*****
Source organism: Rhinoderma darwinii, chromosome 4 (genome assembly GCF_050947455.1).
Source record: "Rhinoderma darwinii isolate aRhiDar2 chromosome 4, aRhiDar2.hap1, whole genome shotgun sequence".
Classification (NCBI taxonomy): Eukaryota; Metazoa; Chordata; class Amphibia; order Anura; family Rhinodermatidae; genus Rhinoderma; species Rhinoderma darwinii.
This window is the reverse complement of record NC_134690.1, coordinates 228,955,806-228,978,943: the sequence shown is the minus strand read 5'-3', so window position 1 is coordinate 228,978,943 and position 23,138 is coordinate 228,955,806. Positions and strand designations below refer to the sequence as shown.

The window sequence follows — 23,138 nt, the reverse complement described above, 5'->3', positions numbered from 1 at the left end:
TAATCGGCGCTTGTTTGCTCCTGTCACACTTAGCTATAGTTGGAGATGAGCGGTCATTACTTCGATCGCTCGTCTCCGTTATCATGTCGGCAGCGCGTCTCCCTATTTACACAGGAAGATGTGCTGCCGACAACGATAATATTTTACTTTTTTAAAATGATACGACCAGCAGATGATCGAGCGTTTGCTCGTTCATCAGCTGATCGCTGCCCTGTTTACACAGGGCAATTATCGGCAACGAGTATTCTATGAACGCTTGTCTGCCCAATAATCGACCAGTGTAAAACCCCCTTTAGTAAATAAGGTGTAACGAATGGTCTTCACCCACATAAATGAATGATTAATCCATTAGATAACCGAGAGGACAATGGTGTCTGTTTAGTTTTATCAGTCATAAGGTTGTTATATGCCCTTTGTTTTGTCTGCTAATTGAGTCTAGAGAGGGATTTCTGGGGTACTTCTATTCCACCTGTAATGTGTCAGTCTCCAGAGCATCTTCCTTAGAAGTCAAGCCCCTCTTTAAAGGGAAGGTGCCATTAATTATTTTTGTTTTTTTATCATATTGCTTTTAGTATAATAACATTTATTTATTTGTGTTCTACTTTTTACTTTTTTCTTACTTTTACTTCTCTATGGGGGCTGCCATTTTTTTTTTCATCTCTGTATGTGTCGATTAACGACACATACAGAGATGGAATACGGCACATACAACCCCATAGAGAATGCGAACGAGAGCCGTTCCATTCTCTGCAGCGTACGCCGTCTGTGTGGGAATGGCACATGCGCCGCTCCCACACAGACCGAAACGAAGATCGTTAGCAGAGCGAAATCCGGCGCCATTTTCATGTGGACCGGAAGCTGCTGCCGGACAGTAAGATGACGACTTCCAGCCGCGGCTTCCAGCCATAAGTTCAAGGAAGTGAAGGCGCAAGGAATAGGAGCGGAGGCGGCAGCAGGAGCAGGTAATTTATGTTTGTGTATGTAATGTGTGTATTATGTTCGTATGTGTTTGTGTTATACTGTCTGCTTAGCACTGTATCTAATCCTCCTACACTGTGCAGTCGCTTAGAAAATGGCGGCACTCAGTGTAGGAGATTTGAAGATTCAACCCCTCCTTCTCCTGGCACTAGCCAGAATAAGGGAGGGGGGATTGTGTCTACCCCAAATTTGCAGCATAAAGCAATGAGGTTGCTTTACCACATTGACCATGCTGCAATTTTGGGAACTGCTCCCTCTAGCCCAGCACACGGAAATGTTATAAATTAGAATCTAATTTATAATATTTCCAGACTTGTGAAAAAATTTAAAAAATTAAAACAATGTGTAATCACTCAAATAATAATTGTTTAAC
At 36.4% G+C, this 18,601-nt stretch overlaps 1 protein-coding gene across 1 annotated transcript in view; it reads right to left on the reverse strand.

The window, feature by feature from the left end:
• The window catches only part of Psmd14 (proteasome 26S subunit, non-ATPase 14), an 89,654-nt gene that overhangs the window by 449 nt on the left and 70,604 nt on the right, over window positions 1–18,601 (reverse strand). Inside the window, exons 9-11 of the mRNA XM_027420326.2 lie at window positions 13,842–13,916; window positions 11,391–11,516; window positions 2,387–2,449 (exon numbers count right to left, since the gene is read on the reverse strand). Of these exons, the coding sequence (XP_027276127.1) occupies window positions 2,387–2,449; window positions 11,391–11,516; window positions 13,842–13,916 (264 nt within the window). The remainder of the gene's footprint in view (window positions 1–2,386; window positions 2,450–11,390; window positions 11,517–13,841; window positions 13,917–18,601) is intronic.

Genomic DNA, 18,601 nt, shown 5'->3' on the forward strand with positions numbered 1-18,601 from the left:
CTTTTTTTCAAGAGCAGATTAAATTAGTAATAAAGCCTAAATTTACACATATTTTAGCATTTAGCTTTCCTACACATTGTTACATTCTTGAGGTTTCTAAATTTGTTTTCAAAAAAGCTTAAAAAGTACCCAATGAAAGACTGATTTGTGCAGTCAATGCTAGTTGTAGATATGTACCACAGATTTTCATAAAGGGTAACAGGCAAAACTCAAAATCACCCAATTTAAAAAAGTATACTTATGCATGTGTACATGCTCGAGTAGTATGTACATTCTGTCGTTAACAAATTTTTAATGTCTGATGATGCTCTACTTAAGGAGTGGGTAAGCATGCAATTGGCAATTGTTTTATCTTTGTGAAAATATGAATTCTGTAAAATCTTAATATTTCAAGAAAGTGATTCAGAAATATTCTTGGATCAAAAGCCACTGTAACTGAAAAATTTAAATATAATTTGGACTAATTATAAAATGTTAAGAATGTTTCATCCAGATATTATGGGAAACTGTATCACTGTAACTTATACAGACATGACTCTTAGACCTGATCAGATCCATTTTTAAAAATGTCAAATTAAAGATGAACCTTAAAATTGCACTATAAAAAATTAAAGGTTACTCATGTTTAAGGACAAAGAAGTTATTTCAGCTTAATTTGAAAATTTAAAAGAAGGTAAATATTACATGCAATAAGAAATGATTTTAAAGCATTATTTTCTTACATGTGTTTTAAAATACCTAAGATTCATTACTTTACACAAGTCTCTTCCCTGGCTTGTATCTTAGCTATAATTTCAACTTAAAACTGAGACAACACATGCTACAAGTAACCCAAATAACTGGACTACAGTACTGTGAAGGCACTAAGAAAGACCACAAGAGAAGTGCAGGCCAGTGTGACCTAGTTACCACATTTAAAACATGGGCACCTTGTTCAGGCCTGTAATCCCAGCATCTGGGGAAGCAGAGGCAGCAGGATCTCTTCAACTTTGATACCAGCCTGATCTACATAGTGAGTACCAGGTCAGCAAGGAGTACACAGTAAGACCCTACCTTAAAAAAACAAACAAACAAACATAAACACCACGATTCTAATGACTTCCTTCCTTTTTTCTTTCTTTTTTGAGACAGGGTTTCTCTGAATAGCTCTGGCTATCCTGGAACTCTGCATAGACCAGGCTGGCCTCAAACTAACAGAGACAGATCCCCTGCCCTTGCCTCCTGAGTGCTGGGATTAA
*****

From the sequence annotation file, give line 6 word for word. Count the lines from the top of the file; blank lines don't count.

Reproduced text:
TAATCGGCGCTTGTTTGCTCCTGTCACACTTAGCTATAGTTGGAGATGAGCGGTCATTACTTCGATCGCTCGTCTCCGTTATCATGTCGGCAGCGCGTCTCCCTATTTACACAGGAAGATGTGCTGCCGACAACGATAATATTTTACTTTTTTAAAATGATACGACCAGCAGATGATCGAGCGTTTGCTCGTTCATCAGCTGATCGCTGCCCTGTTTACACAGGGCAATTATCGGCAACGAGTATTCTATGAACGCTTGTCTGCCCAATAATCGACCAGTGTAAAACCCCCTTTAGTAAATAAGGTGTAACGAATGGTCTTCACCCACATAAATGAATGATTAATCCATTAGATAACCGAGAGGACAATGGTGTCTGTTTAGTTTTATCAGTCATAAGGTTGTTATATGCCCTTTGTTTTGTCTGCTAATTGAGTCTAGAGAGGGATTTCTGGGGTACTTCTATTCCACCTGTAATGTGTCAGTCTCCAGAGCATCTTCCTTAGAAGTCAAGCCCCTCTTTAAAGGGAAGGTGCCATTAATTATTTTTGTTTTTTTATCATATTGCTTTTAGTATAATAACATTTATTTATTTGTGTTCTACTTTTTACTTTTTTCTTACTTTTACTTCTCTATGGGGGCTGCCATTTTTTTTTTCATCTCTGTATGTGTCGATTAACGACACATACAGAGATGGAATACGGCACATACAACCCCATAGAGAATGCGAACGAGAGCCGTTCCATTCTCTGCAGCGTACGCCGTCTGTGTGGGAATGGCACATGCGCCGCTCCCACACAGACCGAAACGAAGATCGTTAGCAGAGCGAAATCCGGCGCCATTTTCATGTGGACCGGAAGCTGCTGCCGGACAGTAAGATGACGACTTCCAGCCGCGGCTTCCAGCCATAAGTTCAAGGAAGTGAAGGCGCAAGGAATAGGAGCGGAGGCGGCAGCAGGAGCAGGTAATTTATGTTTGTGTATGTAATGTGTGTATTATGTTCGTATGTGTTTGTGTTATACTGTCTGCTTAGCACTGTATCTAATCCTCCTACACTGTGCAGTCGCTTAGAAAATGGCGGCACTCAGTGTAGGAGATTTGAAGATTCAACCCCTCCTTCTCCTGGCACTAGCCAGAATAAGGGAGGGGGGATTGTGTCTACCCCAAATTTGCAGCATAAAGCAATGAGGTTGCTTTACCACATTGACCATGCTGCAATTTTGGGAACTGCTCCCTCTAGCCCAGCACACGGAAATGTTATAAATTAGAATCTAATTTATAATATTTCCAGACTTGTGAAAAAATTTAAAAAATTAAAACAATGTGTAATCACTCAAATAATAATTGTTTAAC